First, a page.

When I was announced as the new president and publisher of five McClatchy Co. newspapers in the Carolinas, including The Island Packet and Beaufort Gazette, some were wondering, “Who is this guy and what might we expect?”
At the heart of the answer is this: I’m a child of the South, raised with the values of family, faith and service. I’m a man of the South, who has lived and raised his children in the goodness of this. And, yes, as an African-American man of the South, I know the darkness that is part of our story.
I’m also an Army brat, who moved every two years until eighth grade, learning new places, new cultures and new countries, making new friends, and seeking to become part of new communities over and over.
Those experiences, this upbringing, and its challenges and opportunities have shaped me and inform what you can expect from me as publisher of these esteemed institutions.
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As a military child, I welcome learning a new place, making new friends, contributing to a new community.
As a man of the South, I will seek to have our organizations reflect this rich and varied place. I hope we write the stories of our community’s triumphs and struggles. We will cover the goodness that is here, and shine a light on the not-so-good. We will cover all races and creeds. We will welcome newcomers, new industries, new views, while honoring our rich heritage and celebrating our past.
We are in the business of telling the essential stories of our community and we understand that sometimes big things are built on small moments.
My seemingly small moment came when my family put down roots after the merry-go-round of all those moves landed me in Mr. Scheib’s eighth-grade social studies class.
One afternoon, Mr. Scheib decided to predict the future of his students. He looked down every row and named the handful of children whom he predicted would go to college.
He didn’t call my name.
After class I asked what he predicted for me. He looked me in the eye and told me I needed to pick a trade, for it was clear college wasn’t for me.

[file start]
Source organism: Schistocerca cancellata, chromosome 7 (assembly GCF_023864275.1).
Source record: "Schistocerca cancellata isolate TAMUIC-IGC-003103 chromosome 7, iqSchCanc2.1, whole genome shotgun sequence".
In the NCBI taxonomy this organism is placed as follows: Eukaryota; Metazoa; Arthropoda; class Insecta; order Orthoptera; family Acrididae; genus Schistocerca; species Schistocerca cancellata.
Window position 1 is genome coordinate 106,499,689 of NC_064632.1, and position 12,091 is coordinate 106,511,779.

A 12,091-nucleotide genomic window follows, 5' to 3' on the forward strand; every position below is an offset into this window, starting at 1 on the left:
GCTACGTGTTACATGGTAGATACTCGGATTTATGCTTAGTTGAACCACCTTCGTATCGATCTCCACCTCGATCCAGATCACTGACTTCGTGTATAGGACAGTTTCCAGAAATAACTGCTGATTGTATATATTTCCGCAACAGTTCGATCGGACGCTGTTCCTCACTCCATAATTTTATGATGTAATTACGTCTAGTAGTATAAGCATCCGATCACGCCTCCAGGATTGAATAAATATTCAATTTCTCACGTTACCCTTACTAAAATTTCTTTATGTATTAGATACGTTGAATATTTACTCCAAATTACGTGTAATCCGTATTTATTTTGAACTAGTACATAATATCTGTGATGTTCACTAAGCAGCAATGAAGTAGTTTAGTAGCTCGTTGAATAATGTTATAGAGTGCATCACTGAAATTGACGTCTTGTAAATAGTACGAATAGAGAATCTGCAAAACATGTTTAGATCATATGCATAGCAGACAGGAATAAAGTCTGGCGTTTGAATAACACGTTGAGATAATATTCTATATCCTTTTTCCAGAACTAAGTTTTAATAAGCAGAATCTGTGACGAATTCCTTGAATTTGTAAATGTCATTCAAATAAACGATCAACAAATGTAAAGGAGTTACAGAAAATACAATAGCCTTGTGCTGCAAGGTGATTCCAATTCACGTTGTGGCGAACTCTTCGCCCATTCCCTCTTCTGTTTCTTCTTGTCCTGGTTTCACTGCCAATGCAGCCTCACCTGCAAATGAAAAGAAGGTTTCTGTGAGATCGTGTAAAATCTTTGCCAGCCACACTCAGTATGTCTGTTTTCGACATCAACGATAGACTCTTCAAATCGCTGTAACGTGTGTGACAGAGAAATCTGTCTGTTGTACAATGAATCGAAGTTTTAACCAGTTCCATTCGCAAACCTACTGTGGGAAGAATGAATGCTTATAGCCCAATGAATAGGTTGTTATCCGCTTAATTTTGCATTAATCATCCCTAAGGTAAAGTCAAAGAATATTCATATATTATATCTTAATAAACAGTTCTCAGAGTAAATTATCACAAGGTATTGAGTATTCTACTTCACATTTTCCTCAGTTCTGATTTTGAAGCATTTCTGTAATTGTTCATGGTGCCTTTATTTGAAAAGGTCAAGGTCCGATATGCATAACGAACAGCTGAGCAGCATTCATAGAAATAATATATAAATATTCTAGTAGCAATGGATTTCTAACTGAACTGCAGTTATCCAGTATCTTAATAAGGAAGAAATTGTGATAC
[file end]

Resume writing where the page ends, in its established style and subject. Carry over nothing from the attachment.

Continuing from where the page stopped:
Now, he might have meant well. He certainly knew that my grades weren’t the best, and I didn’t speak up much in class.
But Mr. Scheib certainly couldn’t see what was in my wounded eighth-grade heart. And it turns out he couldn’t see what was in my future.
But I knew, even then, that I would do more than he expected of me.
I knew that I could take the darkness of situations and make the most of the goodness of my opportunities.
I knew I would choose a different path than the one some saw for me.
From my father, I would model the work ethic of a career soldier. From my mother, I’d manage on a small budget and make the most of every blessing. From them both, I was grounded in humility, faith and education.
Looking at that quiet child, perhaps one couldn’t see that I would excel in college, persuade a remarkable woman to be my wife, and raise two kind and joyous children together.
Don’t get me wrong: I don’t share this story to brag.
I share this to express my gratitude to be in this place, serving this community, helping inform and enrich our democracy.
I share this one small moment to show how dedicated we are to telling your essential stories, to build community and never shy away from what is challenging.
And to do remarkable things together, even when they are difficult and unexpected.